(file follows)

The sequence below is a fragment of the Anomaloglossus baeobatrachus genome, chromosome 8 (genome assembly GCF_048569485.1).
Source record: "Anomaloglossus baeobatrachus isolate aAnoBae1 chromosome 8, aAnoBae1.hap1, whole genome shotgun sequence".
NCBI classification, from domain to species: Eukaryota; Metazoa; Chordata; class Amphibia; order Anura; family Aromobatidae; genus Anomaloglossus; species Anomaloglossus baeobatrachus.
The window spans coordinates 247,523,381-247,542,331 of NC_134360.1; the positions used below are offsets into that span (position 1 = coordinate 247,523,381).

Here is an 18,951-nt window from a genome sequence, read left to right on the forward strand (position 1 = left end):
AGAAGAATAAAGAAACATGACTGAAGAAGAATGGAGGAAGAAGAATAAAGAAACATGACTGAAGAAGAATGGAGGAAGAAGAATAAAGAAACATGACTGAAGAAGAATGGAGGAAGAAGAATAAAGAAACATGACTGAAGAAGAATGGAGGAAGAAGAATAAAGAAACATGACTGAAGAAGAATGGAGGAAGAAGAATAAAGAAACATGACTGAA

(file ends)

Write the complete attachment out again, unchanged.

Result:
The sequence below is a fragment of the Anomaloglossus baeobatrachus genome, chromosome 8 (genome assembly GCF_048569485.1).
Source record: "Anomaloglossus baeobatrachus isolate aAnoBae1 chromosome 8, aAnoBae1.hap1, whole genome shotgun sequence".
NCBI classification, from domain to species: Eukaryota; Metazoa; Chordata; class Amphibia; order Anura; family Aromobatidae; genus Anomaloglossus; species Anomaloglossus baeobatrachus.
The window spans coordinates 247,523,381-247,542,331 of NC_134360.1; the positions used below are offsets into that span (position 1 = coordinate 247,523,381).

Here is an 18,951-nt window from a genome sequence, read left to right on the forward strand (position 1 = left end):
AGAAGAATAAAGAAACATGACTGAAGAAGAATGGAGGAAGAAGAATAAAGAAACATGACTGAAGAAGAATGGAGGAAGAAGAATAAAGAAACATGACTGAAGAAGAATGGAGGAAGAAGAATAAAGAAACATGACTGAAGAAGAATGGAGGAAGAAGAATAAAGAAACATGACTGAAGAAGAATGGAGGAAGAAGAATAAAGAAACATGACTGAA